Eventually I reach the southern barrow, only to find it hidden under deep gorse. No thanks. I press on, painfully, trying to find patches of grass to cut through rather than more gorse. This takes a huge amount of faff, but eventually I reach the northern barrow, a low and very wide mound, covered in bracken. Which would be fine, except that there is a ring of deep gorse encircling the whole thing. I push through this, into the centre and onto the mound. This is definitely "it", but it's not possible to see anything much through the bracken. Humph. I then have to push back through the gorse to get back out. These sites do not repay summer visits at all.
I have been here a couple of times before, but I was aware that CASPN had been due to carry out one of their volunteer-assisted clear ups, so I was hopeful that it would be easier to make out some of the stones. And so it proved to be. I am still unconvinced by this as a stone circle. It bears no real similarity to the four marvellous stone circles that can still be seen in West Penwith. It's much bigger in diameter and the stones do not seem to have been carefully selected for their aesthetic quality. On the other hand, the stones all stand alone, none of them are placed contiguously with the others. The solitary stone on the south side wouldn't be out of place in a "proper" stone circle. To my mind, this seems more likely to have been an Iron Age enclosure or pound, now largely robbed away to leave a ring of individual stones.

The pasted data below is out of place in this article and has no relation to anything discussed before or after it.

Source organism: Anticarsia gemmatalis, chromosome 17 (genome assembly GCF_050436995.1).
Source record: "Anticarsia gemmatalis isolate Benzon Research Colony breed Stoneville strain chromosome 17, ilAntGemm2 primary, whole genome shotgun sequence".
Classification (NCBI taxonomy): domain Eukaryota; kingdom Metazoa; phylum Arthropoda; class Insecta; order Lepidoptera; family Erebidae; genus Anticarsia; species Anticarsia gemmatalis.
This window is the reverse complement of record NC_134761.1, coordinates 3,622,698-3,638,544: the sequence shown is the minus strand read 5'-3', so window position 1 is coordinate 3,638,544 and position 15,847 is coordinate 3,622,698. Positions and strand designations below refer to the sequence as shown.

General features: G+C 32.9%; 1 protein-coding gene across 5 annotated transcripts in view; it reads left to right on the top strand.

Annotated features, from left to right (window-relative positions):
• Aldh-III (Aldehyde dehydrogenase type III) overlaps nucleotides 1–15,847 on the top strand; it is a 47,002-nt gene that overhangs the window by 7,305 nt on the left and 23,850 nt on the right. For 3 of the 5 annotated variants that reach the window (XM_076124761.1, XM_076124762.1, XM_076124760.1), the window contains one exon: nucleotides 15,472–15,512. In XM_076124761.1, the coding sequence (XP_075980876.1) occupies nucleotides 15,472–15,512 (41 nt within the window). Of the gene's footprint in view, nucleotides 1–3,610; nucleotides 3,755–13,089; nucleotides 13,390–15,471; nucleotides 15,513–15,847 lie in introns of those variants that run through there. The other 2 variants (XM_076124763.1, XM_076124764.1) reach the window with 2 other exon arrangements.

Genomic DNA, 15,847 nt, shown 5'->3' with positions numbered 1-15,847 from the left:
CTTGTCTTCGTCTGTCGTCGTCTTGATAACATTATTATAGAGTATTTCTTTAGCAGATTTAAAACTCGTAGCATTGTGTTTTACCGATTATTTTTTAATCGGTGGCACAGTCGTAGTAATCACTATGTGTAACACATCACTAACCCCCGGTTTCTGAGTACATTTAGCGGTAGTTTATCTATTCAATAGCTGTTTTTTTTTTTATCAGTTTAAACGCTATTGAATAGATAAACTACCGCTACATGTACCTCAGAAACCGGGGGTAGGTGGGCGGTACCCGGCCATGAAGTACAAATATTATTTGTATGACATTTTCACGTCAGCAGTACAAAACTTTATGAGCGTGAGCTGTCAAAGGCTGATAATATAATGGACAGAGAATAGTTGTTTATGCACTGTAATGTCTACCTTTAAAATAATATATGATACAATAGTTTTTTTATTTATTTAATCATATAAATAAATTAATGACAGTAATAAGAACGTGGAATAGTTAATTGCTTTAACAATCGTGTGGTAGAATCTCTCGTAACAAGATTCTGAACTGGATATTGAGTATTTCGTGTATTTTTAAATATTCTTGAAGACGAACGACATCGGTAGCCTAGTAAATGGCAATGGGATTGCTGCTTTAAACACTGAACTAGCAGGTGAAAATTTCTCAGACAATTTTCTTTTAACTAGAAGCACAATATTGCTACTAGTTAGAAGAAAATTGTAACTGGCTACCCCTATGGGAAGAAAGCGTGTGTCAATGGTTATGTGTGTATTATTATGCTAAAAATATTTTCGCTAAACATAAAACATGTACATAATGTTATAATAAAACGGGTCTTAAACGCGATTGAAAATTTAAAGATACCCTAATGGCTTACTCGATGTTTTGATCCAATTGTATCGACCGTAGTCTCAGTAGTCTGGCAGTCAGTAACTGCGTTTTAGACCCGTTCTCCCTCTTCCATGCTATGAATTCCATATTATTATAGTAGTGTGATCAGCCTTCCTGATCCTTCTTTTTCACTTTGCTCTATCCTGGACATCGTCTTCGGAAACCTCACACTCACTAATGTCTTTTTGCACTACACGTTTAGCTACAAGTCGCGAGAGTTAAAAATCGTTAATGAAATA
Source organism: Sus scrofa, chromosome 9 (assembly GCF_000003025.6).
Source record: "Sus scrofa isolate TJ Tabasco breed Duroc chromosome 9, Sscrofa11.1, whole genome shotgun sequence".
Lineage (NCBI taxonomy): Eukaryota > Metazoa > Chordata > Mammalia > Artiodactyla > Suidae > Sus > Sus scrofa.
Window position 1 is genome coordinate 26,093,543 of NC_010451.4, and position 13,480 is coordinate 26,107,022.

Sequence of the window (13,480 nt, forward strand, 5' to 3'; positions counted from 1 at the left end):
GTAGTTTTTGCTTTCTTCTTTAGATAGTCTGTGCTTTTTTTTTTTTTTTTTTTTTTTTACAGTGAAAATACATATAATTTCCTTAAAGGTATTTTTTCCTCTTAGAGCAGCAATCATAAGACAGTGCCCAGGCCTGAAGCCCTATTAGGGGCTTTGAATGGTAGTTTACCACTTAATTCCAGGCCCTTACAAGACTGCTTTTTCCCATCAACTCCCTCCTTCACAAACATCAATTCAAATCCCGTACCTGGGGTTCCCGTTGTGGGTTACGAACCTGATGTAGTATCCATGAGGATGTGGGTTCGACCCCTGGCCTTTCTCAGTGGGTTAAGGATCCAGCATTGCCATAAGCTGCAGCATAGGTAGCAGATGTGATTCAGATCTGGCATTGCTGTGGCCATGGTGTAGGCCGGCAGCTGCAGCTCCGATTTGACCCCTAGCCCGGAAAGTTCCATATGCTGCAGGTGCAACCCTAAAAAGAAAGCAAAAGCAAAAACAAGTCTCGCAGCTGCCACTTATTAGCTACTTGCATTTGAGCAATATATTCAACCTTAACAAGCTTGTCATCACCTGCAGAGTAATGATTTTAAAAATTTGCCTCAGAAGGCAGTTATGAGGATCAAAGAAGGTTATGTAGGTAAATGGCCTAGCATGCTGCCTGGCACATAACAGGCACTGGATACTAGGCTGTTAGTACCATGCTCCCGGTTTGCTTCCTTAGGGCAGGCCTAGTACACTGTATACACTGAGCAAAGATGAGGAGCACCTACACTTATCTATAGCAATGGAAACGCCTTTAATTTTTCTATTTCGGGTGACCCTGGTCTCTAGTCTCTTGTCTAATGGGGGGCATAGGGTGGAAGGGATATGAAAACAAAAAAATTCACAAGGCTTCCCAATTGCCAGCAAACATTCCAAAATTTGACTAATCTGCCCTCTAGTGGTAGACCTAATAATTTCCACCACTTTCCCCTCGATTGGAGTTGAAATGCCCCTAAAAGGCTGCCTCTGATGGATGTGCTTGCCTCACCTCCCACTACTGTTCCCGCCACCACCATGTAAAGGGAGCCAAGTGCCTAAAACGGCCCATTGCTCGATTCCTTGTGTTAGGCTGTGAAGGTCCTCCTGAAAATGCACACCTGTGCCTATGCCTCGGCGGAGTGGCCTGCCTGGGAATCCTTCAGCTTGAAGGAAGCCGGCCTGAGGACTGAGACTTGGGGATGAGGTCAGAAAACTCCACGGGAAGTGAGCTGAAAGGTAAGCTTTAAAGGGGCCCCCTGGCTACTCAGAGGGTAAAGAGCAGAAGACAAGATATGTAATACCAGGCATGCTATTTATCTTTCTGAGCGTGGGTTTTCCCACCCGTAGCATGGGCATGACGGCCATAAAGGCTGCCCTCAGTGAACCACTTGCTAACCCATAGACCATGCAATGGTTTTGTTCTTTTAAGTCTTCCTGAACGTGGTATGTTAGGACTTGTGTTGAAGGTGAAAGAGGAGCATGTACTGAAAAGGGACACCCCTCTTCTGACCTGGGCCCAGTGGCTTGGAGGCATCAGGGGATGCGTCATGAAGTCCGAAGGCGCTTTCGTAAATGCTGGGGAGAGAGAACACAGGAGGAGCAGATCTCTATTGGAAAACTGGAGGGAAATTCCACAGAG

I leave the enclosure and onto the road. My original plan had been to go down to the cliff castle on Gurnard's Head
, but time is against me now and I don't want to rush a visit. So I content myself with a stop-off at the southern of the two Treen entrance graves. More overgrown than I remember from my previous visit, this is a great site, full of character and interest. The chamber is almost hidden behind a curtain of bracken fronds, but once inside it's a cool and damp space.